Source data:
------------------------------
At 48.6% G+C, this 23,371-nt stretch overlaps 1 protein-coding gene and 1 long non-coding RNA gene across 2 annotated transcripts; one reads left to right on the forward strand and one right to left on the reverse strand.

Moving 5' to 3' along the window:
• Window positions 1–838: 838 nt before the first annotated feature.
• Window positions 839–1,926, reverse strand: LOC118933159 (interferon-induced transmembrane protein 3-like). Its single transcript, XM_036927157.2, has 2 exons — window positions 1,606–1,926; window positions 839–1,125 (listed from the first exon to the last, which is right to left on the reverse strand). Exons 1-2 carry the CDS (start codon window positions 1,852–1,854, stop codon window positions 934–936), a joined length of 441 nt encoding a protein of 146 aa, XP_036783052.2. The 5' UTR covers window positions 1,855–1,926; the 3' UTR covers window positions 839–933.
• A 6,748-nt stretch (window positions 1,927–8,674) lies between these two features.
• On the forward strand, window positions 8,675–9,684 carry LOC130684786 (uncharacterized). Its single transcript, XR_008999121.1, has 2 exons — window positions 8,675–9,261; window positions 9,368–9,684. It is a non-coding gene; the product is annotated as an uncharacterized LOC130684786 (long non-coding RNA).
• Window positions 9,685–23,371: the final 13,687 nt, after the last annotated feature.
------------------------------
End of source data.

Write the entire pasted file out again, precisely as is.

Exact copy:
At 48.6% G+C, this 23,371-nt stretch overlaps 1 protein-coding gene and 1 long non-coding RNA gene across 2 annotated transcripts; one reads left to right on the forward strand and one right to left on the reverse strand.

Moving 5' to 3' along the window:
• Window positions 1–838: 838 nt before the first annotated feature.
• Window positions 839–1,926, reverse strand: LOC118933159 (interferon-induced transmembrane protein 3-like). Its single transcript, XM_036927157.2, has 2 exons — window positions 1,606–1,926; window positions 839–1,125 (listed from the first exon to the last, which is right to left on the reverse strand). Exons 1-2 carry the CDS (start codon window positions 1,852–1,854, stop codon window positions 934–936), a joined length of 441 nt encoding a protein of 146 aa, XP_036783052.2. The 5' UTR covers window positions 1,855–1,926; the 3' UTR covers window positions 839–933.
• A 6,748-nt stretch (window positions 1,927–8,674) lies between these two features.
• On the forward strand, window positions 8,675–9,684 carry LOC130684786 (uncharacterized). Its single transcript, XR_008999121.1, has 2 exons — window positions 8,675–9,261; window positions 9,368–9,684. It is a non-coding gene; the product is annotated as an uncharacterized LOC130684786 (long non-coding RNA).
• Window positions 9,685–23,371: the final 13,687 nt, after the last annotated feature.